Porter Braised Chicken with Hoisin Beer BBQ Sauce

Wednesday, January 30, 2013

Ahhh...the end of the NFL season is in sight. With the Superbowl quickly approaching this weekend, it got me thinking about cooking for a crowd. Many of us fair-weather NFL fans, or non-existant NFL fans for that matter, like to participate in the festivities that come along with Superbowl Sunday.

I'm talking about the parties here folks! You have all probably heard plans of someone who is having a gathering to watch the big game - weather it's the actual game, the halftime show, the socializing, the crazy expensive advertisements, or the food that brings you together, there is no denying that Superbowl Sunday has become a significant part of what it means to be an American today.

Ok, that might be a stretch of a statement. Nevertheless, Superbowl Sunday is kind of a big deal, even more so if you are at all interested in sports, and still mourning the end of the college football season. I may or may not have several family members and close friends who would fit into this category...

Step One: Gather the ingredients. You will need 2 jars of hoisin if using the jar pictured above. Hoisin is sometimes available in larger jars in which case you would only require one. Also keep in mind that you will need almost 4 bottles of porter. Better just to buy the complete 6 pack than individual bottles.

NOTE: If you can't find porter beer, you can try any other type of darker beer with lots of flavor. Leinenkugels makes an excellent vanilla porter that works great for this recipe, but any porter will work.

Step Two: Sprinkle chicken with salt, and lightly brown in a Dutch oven or pot with some warm olive oil. After browned, add beer and broth and simmer for 20 minutes, or until cooked through.

Step Three: Mix together all of the Hoisin Beer BBQ Sauce ingredients in a large saucepan or skillet while the chicken is cooking. Simmer BBQ sauce until thickened and reduced.

 Step Four: After the chicken is finished cooking, remove from the Dutch oven or pot, and allow to cool. Shred cooled chicken, and add to the hoisin beer BBQ sauce saucepan or skillet.

Step Five: Toss the shredded chicken to coat with hoisin beer BBQ sauce. If you let the chicken cool completely before shredding, you will need to allow time to reheat after adding it to the BBQ sauce.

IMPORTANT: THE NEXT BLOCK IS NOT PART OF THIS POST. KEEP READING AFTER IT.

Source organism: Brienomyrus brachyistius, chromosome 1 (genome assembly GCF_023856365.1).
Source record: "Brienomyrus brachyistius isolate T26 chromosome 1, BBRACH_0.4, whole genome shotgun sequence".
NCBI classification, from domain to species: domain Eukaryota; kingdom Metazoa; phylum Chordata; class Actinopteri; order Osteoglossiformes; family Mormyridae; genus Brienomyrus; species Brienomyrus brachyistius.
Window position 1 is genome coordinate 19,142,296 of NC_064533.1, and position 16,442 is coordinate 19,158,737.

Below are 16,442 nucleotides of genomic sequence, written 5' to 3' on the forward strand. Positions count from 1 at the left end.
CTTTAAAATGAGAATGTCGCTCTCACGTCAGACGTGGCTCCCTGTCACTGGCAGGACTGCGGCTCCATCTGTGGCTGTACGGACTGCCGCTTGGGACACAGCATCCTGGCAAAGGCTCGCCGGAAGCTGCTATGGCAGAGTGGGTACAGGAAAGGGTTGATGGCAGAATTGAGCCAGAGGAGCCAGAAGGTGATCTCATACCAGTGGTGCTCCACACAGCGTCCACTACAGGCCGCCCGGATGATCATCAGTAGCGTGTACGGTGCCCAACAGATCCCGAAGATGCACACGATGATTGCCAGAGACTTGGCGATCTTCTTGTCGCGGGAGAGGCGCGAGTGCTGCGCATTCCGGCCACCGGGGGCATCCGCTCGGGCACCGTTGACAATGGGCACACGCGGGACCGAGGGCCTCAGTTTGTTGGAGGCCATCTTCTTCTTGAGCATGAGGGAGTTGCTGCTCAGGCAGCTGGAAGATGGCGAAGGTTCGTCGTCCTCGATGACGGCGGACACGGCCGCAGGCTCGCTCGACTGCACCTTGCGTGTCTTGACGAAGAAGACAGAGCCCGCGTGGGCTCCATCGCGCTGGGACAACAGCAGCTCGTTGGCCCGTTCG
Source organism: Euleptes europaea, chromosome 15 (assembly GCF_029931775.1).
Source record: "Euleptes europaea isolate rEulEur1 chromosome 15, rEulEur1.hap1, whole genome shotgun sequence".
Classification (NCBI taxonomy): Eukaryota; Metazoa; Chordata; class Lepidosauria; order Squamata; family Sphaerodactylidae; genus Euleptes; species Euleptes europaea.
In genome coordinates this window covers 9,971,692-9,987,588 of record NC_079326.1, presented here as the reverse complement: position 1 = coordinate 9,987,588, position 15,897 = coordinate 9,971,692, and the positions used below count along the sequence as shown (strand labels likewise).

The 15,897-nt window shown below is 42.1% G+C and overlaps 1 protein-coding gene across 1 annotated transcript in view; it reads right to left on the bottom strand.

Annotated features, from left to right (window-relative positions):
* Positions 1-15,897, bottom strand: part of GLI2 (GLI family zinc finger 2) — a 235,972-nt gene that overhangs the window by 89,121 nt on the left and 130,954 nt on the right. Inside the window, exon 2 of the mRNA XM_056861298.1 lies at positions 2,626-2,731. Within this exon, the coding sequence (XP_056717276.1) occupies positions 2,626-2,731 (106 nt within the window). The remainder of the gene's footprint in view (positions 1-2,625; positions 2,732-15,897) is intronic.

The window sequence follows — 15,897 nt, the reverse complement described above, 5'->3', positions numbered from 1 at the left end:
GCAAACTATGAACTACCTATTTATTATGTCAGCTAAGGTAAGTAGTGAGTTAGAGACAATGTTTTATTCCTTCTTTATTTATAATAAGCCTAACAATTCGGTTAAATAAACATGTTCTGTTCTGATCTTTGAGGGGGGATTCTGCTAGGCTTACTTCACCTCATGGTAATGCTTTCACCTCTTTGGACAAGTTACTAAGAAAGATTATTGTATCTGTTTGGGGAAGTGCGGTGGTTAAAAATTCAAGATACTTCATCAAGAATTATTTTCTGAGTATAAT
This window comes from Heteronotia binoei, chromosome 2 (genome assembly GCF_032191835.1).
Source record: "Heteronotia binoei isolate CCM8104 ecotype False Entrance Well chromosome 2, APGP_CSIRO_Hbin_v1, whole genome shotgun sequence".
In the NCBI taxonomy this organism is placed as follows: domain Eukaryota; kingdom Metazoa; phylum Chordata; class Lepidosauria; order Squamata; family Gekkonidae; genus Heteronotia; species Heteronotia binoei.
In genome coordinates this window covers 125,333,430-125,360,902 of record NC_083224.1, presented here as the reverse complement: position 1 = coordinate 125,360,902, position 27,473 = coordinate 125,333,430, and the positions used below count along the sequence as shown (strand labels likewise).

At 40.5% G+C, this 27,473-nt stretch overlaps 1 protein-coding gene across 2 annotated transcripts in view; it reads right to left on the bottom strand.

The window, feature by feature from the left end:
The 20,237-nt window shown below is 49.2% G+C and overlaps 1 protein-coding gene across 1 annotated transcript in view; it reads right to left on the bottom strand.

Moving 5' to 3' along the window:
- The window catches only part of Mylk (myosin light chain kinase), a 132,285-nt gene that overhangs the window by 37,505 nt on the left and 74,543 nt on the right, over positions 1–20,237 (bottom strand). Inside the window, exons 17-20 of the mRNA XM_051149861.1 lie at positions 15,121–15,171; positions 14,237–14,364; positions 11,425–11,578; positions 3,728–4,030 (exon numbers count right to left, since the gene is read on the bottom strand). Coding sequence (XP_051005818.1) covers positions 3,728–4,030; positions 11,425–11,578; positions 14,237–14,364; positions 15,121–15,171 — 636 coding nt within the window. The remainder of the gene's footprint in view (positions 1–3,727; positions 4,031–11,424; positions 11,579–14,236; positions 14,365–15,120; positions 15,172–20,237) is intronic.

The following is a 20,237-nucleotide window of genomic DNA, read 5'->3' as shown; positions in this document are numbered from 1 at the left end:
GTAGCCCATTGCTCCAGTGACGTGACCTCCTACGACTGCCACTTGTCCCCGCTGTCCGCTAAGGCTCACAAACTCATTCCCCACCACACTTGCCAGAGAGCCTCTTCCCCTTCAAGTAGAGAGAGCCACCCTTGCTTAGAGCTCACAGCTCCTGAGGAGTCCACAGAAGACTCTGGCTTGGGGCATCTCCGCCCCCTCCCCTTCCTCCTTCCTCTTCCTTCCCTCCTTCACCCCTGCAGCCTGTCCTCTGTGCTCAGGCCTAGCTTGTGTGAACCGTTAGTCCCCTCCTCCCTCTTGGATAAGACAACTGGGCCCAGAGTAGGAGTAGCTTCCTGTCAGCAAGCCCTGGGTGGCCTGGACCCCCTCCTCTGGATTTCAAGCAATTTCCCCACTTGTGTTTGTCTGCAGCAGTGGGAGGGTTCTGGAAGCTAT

For a quick and easy recipe for a crowd that is sure to impress, this recipe for Porter Braised Chicken with Hoisin Beer Sauce may be just the trick. Not only is it super simple to make, it doesn't require a bunch of unfamiliar ingredients, and it's done in just about an hour. You could even mix it up the day before and reheat in a crockpot for gameday! I highly recommend accompanying it with a hearty helping of Curried Celery Root and Apple Salad with Golden Raisins (check back for this recipe Friday).

Recipe adapted from The Beeroness

PORTER BRAISED CHICKEN WITH HOISIN BEER BBQ SAUCE | Yield: 10-12 servings | Total Time: 1 hour


Porter Braised Chicken:
4 Tbsp olive oil
4 pounds boneless skinless chicken breasts
1 tsp salt
3 C porter beer (2 bottles)
1 C chicken broth
2 pkgs whole wheat buns

Hoisin Beer BBQ Sauce:
4 Tbsp extra-virgin olive oil
6 cloves garlic, minced
2 C hoisin sauce
2 tsp chili powder
3/8 C (1/4 C + 1/8 C) low-sodium soy sauce
2 C porter beer (1.5 bottles)


Heat 4 Tbsp olive oil in a large pot or Dutch oven. Rinse and pat dry chicken with paper towels. Sprinkle with salt on all sides. Place in the pot and cook each side until lightly browned.* Cover with 3 C porter beer and 1 C chicken broth. Cover and cook for 20 minutes, or until chicken is completely cooked.

*NOTE: Cooking time per side will vary depending on the size of your chicken and pot - mine took approximately 6 minutes per side. The chicken just needs to be lightly browned, it will continue cooking once submerged in beer and broth.

While chicken is cooking, in a separate large saucepan or skillet* over medium-high heat, warm 4 Tbsp olive oil. Add garlic and saute for 30 seconds. Add 2 C porter beer, hoisin sauce, chili powder and soy sauce. Cook for 20-25 minutes, or until thickened and reduced. Remove from heat.

*NOTE: To eliminate more dishes than needed, choose a saucepan or skillet large enough to transfer the chicken to for serving purposes.